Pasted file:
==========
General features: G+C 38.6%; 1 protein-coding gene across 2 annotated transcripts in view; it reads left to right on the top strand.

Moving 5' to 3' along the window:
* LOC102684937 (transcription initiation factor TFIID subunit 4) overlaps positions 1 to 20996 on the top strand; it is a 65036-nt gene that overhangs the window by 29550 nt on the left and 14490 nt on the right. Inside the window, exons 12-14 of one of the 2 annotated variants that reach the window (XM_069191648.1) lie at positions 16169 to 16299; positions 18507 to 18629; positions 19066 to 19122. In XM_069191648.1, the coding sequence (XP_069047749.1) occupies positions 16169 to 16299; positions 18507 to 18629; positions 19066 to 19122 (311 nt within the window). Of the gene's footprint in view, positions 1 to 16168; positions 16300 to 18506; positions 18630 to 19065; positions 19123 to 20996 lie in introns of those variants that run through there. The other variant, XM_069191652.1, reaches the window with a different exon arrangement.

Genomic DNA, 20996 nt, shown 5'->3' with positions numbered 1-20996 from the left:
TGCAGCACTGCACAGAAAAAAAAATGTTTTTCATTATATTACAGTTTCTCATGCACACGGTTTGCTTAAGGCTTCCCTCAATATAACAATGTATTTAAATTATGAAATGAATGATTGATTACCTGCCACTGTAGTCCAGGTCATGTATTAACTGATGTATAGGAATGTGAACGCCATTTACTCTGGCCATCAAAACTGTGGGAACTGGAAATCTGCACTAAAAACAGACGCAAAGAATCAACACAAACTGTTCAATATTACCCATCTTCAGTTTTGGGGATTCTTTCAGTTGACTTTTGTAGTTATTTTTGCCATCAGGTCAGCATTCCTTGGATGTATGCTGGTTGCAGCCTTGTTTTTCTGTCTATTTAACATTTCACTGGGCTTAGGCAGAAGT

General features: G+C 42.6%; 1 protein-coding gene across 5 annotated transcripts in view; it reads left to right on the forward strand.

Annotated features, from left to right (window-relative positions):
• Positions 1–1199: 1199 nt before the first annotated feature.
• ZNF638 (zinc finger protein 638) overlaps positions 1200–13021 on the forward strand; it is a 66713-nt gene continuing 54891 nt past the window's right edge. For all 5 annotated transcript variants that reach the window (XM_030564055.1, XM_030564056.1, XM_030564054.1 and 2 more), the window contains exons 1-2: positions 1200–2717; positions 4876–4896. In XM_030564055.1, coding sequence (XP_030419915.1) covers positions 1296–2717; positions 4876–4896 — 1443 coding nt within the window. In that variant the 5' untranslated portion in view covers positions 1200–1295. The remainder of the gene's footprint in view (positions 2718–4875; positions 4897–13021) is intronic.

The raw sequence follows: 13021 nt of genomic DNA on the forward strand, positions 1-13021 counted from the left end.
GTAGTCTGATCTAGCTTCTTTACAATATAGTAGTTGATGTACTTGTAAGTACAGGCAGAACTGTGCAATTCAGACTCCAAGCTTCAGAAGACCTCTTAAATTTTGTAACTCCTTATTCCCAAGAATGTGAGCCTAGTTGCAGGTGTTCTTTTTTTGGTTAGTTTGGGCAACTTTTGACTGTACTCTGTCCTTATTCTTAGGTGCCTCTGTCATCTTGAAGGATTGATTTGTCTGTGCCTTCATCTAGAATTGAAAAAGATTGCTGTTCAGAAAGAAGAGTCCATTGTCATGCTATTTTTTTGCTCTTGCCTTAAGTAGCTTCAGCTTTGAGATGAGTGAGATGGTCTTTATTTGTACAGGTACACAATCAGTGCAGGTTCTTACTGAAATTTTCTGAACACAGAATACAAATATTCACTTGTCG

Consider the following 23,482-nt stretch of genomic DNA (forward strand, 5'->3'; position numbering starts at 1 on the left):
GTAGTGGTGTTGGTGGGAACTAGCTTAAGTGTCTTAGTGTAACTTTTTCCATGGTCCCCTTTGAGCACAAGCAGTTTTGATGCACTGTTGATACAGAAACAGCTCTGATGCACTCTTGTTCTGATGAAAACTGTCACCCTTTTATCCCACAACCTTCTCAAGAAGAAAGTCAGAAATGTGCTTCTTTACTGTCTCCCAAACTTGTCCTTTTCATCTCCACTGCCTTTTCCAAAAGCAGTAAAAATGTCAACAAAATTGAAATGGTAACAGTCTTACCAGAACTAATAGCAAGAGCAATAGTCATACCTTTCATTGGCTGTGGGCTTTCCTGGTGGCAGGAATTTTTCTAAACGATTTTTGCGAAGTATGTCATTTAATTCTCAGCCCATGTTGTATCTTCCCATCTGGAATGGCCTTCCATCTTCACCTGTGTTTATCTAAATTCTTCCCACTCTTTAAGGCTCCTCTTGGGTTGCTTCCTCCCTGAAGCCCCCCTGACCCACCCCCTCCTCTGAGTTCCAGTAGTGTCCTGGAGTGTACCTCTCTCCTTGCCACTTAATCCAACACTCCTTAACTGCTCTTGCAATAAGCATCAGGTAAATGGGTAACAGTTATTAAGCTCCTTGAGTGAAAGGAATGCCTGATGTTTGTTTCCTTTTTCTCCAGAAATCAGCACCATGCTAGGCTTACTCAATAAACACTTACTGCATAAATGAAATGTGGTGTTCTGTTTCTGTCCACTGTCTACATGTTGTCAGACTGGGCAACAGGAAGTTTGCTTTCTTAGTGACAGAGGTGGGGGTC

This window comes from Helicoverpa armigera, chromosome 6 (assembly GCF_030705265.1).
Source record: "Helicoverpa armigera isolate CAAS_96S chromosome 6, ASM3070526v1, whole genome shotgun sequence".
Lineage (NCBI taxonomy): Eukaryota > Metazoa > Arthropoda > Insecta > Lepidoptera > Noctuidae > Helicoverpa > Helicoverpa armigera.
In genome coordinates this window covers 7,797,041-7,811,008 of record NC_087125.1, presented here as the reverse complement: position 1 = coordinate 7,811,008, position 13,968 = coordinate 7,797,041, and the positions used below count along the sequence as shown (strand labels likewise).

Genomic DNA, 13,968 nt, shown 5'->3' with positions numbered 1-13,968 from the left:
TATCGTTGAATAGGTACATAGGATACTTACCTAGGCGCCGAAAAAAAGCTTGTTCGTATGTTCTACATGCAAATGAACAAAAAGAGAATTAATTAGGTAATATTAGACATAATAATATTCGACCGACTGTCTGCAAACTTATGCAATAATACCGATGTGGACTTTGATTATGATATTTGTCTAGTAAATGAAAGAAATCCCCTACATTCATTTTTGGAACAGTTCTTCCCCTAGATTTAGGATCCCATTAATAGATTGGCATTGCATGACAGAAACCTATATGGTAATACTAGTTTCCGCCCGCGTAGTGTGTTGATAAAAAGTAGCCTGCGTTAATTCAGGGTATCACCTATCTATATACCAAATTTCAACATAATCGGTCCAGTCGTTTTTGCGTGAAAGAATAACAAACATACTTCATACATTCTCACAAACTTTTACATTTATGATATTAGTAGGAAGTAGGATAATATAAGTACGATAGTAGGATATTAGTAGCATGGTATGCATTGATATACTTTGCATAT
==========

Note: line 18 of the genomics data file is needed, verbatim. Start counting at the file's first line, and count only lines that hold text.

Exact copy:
Genomic DNA, 13,968 nt, shown 5'->3' with positions numbered 1-13,968 from the left: